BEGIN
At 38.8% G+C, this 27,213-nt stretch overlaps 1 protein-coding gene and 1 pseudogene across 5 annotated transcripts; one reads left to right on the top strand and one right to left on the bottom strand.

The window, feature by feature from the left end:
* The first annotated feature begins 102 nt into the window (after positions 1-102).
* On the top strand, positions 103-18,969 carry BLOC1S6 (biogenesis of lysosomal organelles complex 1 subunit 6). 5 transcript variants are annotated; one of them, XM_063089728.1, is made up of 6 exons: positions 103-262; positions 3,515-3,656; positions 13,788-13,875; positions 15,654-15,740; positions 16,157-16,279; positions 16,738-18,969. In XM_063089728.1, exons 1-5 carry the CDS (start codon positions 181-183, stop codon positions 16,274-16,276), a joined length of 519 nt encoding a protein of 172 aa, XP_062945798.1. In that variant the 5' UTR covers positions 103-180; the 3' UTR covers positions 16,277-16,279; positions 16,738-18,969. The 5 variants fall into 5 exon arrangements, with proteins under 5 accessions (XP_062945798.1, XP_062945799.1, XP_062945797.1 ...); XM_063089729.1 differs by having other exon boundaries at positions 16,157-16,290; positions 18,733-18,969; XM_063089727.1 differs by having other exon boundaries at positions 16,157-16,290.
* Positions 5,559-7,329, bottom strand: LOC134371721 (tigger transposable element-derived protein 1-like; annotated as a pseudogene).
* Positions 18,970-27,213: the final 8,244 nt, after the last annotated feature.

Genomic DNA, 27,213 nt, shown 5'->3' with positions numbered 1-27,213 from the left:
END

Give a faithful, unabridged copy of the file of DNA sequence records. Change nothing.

At 38.8% G+C, this 27,213-nt stretch overlaps 1 protein-coding gene and 1 pseudogene across 5 annotated transcripts; one reads left to right on the top strand and one right to left on the bottom strand.

The window, feature by feature from the left end:
* The first annotated feature begins 102 nt into the window (after positions 1-102).
* On the top strand, positions 103-18,969 carry BLOC1S6 (biogenesis of lysosomal organelles complex 1 subunit 6). 5 transcript variants are annotated; one of them, XM_063089728.1, is made up of 6 exons: positions 103-262; positions 3,515-3,656; positions 13,788-13,875; positions 15,654-15,740; positions 16,157-16,279; positions 16,738-18,969. In XM_063089728.1, exons 1-5 carry the CDS (start codon positions 181-183, stop codon positions 16,274-16,276), a joined length of 519 nt encoding a protein of 172 aa, XP_062945798.1. In that variant the 5' UTR covers positions 103-180; the 3' UTR covers positions 16,277-16,279; positions 16,738-18,969. The 5 variants fall into 5 exon arrangements, with proteins under 5 accessions (XP_062945798.1, XP_062945799.1, XP_062945797.1 ...); XM_063089729.1 differs by having other exon boundaries at positions 16,157-16,290; positions 18,733-18,969; XM_063089727.1 differs by having other exon boundaries at positions 16,157-16,290.
* Positions 5,559-7,329, bottom strand: LOC134371721 (tigger transposable element-derived protein 1-like; annotated as a pseudogene).
* Positions 18,970-27,213: the final 8,244 nt, after the last annotated feature.

Genomic DNA, 27,213 nt, shown 5'->3' with positions numbered 1-27,213 from the left: